UnNews:Exam passes up again - "Kids still dumb" says Government
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Exam passes up again - "Kids still dumb" says Government
Straight talk, from straight faces
Sunday, November 29, 2015, 21:40:UTC)(
20 October 2006
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LONDON, England --UK Government sources decry once more the shameful failings of Britain's education system. Despite continual pressure to increase performance in a measurable way, teachers and pupils are failing themselves and each other by allowing the GCSE pass rate to increase year-on-year.
A leading expert in the field, Professor Ihaff Nopanz of the University of Watford (Just off the A41, next to Tesco and the Travel Inn) says that until this situation is rectified, the entire academic community should be ashamed.
"It is because of shameful lapses like this we cannot determine if the Government's initiatives to reduce truancy, increase pay and conditions for teachers and provide better classroom facilities is improving the situation. Teachers across the land should be disciplined, and harshly, to ensure that next year's results are different."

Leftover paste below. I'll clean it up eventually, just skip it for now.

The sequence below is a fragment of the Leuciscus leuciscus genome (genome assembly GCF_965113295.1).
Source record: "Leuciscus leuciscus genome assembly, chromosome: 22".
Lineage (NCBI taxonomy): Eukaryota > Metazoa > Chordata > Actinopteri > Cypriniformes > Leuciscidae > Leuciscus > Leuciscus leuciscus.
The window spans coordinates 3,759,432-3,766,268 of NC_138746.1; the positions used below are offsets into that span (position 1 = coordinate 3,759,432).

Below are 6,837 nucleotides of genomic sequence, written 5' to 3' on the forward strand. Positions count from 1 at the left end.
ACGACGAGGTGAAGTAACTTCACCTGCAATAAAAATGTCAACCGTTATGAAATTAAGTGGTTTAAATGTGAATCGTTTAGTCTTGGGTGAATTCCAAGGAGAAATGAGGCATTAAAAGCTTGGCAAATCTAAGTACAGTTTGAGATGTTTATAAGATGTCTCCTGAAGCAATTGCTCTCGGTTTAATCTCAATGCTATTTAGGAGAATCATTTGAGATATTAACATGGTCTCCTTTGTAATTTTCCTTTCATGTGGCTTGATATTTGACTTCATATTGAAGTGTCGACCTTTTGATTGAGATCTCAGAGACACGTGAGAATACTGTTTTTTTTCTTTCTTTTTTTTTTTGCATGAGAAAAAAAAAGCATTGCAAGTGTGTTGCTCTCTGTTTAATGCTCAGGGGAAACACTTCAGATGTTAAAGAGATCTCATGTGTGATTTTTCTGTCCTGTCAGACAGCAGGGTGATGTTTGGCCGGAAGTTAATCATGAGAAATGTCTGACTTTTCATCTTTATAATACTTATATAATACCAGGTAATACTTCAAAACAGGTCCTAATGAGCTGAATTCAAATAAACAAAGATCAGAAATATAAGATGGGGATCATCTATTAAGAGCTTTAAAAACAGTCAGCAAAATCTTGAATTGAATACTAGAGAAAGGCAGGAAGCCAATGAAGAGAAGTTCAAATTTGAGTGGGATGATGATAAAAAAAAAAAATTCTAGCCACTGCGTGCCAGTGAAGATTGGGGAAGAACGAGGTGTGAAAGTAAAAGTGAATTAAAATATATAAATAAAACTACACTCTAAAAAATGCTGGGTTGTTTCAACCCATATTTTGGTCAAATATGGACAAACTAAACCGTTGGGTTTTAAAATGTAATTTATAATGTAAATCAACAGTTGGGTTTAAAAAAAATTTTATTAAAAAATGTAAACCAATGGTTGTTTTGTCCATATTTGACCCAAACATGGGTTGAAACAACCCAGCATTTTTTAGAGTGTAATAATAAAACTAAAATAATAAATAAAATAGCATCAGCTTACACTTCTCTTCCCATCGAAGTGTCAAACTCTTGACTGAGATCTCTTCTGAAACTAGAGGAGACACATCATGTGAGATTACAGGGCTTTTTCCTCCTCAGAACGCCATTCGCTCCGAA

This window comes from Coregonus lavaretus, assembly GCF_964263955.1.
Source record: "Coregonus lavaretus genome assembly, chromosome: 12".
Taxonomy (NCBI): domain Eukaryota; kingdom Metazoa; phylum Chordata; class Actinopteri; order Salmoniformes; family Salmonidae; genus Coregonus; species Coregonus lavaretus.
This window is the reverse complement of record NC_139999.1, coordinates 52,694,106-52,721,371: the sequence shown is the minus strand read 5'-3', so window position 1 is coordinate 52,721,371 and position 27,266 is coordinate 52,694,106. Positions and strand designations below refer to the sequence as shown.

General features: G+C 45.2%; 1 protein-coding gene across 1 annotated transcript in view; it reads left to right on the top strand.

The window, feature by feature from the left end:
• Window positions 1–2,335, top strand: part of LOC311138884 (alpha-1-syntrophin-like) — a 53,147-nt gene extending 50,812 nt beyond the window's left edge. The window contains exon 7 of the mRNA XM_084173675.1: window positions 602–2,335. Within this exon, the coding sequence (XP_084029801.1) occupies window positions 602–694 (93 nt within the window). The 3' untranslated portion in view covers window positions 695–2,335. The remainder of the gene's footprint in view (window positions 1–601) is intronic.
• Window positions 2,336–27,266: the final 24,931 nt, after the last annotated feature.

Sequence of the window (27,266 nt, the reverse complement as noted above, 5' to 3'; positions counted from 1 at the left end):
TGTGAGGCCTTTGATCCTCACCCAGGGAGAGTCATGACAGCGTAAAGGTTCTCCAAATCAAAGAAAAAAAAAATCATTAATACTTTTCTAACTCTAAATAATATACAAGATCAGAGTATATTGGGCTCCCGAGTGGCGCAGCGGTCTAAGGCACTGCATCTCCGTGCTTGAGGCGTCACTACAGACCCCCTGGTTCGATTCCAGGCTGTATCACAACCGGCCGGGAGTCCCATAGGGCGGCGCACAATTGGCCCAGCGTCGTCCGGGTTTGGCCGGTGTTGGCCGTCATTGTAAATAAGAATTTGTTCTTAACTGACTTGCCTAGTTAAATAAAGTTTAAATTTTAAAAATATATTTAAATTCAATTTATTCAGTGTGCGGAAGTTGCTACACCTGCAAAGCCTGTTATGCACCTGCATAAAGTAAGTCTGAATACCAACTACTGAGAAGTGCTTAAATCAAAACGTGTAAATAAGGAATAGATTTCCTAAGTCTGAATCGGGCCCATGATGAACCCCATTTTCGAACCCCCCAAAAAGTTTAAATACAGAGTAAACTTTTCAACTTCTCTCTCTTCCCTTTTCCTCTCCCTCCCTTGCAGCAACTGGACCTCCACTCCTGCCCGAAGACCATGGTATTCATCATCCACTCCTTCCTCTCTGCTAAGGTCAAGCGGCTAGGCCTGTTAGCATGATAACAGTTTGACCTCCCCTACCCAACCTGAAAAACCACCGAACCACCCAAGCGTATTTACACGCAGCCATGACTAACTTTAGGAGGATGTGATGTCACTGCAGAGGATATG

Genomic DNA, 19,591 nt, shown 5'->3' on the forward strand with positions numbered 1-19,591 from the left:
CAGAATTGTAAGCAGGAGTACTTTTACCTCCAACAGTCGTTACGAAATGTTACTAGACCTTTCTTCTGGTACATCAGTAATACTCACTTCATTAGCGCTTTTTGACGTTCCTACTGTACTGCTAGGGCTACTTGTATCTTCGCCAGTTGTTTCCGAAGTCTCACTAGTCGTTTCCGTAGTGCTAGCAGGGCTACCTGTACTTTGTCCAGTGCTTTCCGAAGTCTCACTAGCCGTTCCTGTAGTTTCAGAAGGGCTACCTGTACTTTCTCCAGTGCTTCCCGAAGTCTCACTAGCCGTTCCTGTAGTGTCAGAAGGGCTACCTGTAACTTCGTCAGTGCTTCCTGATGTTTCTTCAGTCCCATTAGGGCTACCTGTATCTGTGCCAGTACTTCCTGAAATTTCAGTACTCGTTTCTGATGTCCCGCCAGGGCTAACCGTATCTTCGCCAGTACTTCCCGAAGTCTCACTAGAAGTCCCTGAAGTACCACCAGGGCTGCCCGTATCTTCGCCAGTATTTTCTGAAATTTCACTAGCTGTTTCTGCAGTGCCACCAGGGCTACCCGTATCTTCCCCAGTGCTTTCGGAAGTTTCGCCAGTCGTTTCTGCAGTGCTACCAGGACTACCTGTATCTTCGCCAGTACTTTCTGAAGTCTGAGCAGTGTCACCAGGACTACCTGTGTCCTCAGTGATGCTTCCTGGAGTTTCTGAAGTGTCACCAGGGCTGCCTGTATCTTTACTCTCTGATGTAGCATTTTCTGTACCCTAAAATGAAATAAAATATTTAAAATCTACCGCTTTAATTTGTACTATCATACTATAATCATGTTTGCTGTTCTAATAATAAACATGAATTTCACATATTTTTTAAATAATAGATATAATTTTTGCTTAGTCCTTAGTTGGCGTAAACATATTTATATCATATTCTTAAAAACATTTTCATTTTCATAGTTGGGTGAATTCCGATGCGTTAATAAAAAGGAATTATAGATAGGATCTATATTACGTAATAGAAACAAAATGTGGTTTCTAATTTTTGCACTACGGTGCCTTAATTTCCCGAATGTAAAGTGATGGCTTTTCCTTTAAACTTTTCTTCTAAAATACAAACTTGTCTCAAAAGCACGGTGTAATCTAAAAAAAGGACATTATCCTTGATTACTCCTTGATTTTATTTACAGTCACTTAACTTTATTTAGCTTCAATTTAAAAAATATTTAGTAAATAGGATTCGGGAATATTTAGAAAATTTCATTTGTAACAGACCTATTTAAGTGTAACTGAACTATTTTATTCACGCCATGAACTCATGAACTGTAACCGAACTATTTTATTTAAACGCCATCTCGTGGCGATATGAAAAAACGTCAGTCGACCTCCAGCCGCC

Pupils were asked for their opinions on the matter.
"Well I thought I worked really hard. I revised for four months and I spent weeks honing my coursework right up until the moment of submission. I guess the six A grades I got are just reflections of the system's inadequacy, rather than a reward for my own effort." -- Kenny, 16, Markyate
"Its good to know that after years of being told that these exams are the most important in my young life so far, the national media is telling everyone that the results are meaningless." -- Jackie, 16, Blackditch
On a related note, plans are being drawn up to abolish coursework on the grounds that it is far too easy for children to find the solution on the Internet. Professer Nopanz has something to say on this matter too:
"In this day and age, it is obvious that the ability to memorise meaningless information is far more important than the ability to search the resources available and present the results meaningfully. The children who have taken this short cut will soon find that in real life, you can't just search for solutions to common problems online and amongst your peers - you must suffer and struggle, preferably using a system involving filing cards and logarithm tables."
At the end of the press conference a journalist asked if the results might possibly be a result of kids knuckling down to do some proper work for once, but Professor Nopanz merely inclined his head slightly to indicate for his burly, black-clad minders to remove the troublemaker from the room.